You almost made it to your 100th birthday. And that’s pretty crazy, considering that you single-handedly disproved the theory that positivity extends life. You were emo Grandma; always ready to talk about how shitty shit was, and how your life sucked harder than anyone’s, and how we should all shut up and be grateful that we, too, didn’t have to pick cotton at the rate of a penny per pound.
Grandma, you were awesome.
You were awesome because you were totally passive aggressive. Yeah, you thought you were the most important bitch in the room, but you didn’t say it – you just talked right over us and blamed it on age and hearing loss. You never stopped looking at the bad stuff. Grandpa’s been dead for years, but you still talked constantly about his alcoholism. Which lasted for 2 years. Back in the 1950s. It was your favorite topic; probably because those AA meetings were the highlight of your social life. I’ve never seen a 90-something year old get so excited telling a story about all the nice people she met in AA. And how fun it was to have all those bumbling alkies over for muffins.
Grandma, what made you awesome was your complete lack of tack. You didn’t need it. You were old; you could say anything. You read me my estranged half-brother’s suicide note, dropped the bomb about my cousin being in prison, described in vivid detail your brother’s horrible cancer-related death to Cancer Dad on the day of his diagnosis and you didn’t even bat an eye.
You were never ashamed. From you, I got a first hand account of electroshock therapy. A speech about why God sucks. You told me to get your purse one day – it’s it the closet, next to Grandpa, you said, shocking me to my very core. That’s when I discovered you had been keeping your husband’s remains on the shelf next to your handbags since I was ten.
You were obsessed with your own life story, even though you never did anything at all after marrying Grandpa (besides briefly ending up in the nuthouse. No one I know – besides you – could hate the home their husband bought so much that they hallucinated about a flock ducks in the living room.)
You didn’t learn to drive until you were 40; even then you never made a left turn.
You were the 13th child of 14, born in a one room house in Oklahoma, only three years after it became a state. You talked shit about the Indian chiefs sitting in front of the general store in Apache, Oklahoma, waiting for their government checks – supposedly, according to you, so they could spend it on booze and chewing tobacco. You wondered aloud why the gardeners were Mexican instead of Japanese these days – why are things so different now? I dunno, Grandma, I dunno.
Other people’s grandparents talk about walking uphill both ways in the snow to get to school, but you were an original gangsta. You took a fucking covered wagon to school everyday! You not only had a pet prairie dog; your twin brothers (sadly named Adolf and Nels) had a freaking crow and a singing coyote that would accompany their banjo playing.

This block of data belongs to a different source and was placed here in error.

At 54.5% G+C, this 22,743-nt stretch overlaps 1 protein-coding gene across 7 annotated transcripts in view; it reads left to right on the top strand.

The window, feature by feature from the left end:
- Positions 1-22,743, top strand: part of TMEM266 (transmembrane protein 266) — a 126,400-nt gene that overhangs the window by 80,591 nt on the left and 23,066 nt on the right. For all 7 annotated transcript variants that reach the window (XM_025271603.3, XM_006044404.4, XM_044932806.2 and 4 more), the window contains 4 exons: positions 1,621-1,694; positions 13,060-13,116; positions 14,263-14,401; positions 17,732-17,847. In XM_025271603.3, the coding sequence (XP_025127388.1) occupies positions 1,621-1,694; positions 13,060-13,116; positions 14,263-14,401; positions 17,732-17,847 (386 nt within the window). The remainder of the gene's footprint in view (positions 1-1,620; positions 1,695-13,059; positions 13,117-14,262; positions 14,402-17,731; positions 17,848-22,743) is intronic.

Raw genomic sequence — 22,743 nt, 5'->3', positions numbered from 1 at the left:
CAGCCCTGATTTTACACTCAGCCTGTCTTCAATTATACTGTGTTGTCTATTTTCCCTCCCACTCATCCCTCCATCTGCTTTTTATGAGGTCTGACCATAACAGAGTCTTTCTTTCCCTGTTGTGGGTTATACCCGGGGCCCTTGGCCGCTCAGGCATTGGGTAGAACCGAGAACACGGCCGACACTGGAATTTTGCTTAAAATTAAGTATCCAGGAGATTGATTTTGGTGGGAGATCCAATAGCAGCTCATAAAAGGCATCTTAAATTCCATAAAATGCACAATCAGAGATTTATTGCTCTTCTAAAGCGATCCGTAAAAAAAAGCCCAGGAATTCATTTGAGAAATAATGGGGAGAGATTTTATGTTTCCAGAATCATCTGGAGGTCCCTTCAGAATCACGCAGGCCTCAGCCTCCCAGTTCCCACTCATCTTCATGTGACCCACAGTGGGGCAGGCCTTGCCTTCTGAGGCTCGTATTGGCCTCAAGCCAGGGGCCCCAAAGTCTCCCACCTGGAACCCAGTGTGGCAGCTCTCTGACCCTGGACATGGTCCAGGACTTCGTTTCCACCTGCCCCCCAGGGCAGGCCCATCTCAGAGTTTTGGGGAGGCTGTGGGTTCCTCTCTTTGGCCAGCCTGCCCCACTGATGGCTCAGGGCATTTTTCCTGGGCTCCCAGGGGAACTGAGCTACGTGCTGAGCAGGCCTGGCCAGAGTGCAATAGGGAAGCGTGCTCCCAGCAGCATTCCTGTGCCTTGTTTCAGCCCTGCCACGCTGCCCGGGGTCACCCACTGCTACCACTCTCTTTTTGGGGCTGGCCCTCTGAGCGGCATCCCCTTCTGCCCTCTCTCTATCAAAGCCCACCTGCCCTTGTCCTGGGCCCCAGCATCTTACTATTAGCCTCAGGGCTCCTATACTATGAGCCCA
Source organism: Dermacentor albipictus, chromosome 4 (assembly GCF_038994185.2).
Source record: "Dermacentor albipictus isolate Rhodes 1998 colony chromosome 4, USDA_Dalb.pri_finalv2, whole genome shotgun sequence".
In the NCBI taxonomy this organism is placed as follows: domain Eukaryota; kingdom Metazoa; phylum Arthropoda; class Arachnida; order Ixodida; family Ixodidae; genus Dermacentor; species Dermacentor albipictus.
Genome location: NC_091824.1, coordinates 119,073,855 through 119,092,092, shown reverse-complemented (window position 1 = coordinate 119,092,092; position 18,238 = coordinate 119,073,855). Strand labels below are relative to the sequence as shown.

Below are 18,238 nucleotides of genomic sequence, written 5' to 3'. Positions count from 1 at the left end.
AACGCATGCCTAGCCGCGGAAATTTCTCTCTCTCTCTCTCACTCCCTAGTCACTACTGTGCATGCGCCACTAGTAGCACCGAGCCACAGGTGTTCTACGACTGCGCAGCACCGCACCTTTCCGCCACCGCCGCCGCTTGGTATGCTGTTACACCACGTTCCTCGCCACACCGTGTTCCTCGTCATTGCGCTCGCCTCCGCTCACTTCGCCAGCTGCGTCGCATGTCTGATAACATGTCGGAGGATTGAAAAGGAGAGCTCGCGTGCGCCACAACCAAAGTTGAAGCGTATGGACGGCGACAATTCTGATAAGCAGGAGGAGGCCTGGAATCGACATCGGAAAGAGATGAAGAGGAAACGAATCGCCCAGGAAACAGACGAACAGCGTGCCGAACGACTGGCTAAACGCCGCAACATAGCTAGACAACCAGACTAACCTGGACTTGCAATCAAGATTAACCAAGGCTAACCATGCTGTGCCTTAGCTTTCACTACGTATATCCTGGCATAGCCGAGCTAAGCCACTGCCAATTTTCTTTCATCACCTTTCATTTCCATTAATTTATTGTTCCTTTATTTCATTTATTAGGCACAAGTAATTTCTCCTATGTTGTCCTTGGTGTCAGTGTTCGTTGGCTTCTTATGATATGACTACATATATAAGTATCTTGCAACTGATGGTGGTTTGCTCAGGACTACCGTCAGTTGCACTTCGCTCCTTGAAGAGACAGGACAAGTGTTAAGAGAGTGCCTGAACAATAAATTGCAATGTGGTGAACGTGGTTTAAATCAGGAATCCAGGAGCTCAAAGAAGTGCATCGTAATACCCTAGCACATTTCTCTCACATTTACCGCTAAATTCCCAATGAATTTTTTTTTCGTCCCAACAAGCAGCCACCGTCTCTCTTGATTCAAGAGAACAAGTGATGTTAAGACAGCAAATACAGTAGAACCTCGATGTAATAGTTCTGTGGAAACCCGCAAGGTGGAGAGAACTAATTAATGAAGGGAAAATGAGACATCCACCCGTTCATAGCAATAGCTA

You were weirdly superstitious – and your stories about ghosts always had logical explanations, but you would never hear them. The dead Indian chief ghost that used to carry his lantern over the hill; the doors that would open mysteriously after being locked, supposedly to let in the ghosts of the deceased previous home owners. When the Ouija board spelled out jibberish that turned out to be Danish – your grandmother was trying to speak to your dad and tell him there was a heaven. Obviously. (That would be more believable if you weren’t, like, 6 at the time and had some knowledge of Danish.)
You always had your hair permed, your nails done. The last time I saw you in your home, you were going on and on about how many jobs you had. A telegraph operator for Western Union, a film developer – before you married and never worked again. I didn’t want to hurt your feelings and tell you that I’ve had more jobs at the age of 22 than you’ve had in your whole life – I mean, you were legitimately traumatized that you had to work so much. Until you were 27. Shit, Grandma, your life was hard.
Your mom wallpapered the tiny farm house you lived in with newspaper. Your prairie dog made a hole in the door so he could come in whenever he chose. You were certain your eldest sister was kidnapped and murdered – but the fact that she was last seen with a suitcase and a mysterious man makes it sound like she was leaving her husband for a lover. Just sayin’.
You were diagnosed with every disease cataloged by man. You survived multiple types of cancer multiple times, supposedly recovered from multiple sclerosis, inexplicable blindness, and god knows what else.
You were a tough old bird, and, to the end, you thought you would never die. Your main concern when I visited you in the hospital was whether or not you’d get your voice back – not your failing kidneys, or infected intestines (all of which you recovered from before you passed away). You were 99 years old, but you kicked an orderly and punched a nurse on the way to the hospital. Life was your bitch, and you were determined to win the fight against mortality (even though, as you constantly reminded us, your whole family was dead and you were pissed about it – apparently we just didn’t count as family).
Anyway, I love you Grandma. You’re irreplaceable. No old woman is as angry as you; as bad ass as you; as downright pessimistic as you. You were a complete narcissist to the core, and it was truly awesome. You couldn’t remember your son’s wife’s name (I wish I could forget that too) and you always thought you were broke (despite the seven figure savings).
You, and your tales of suffering, shall be missed.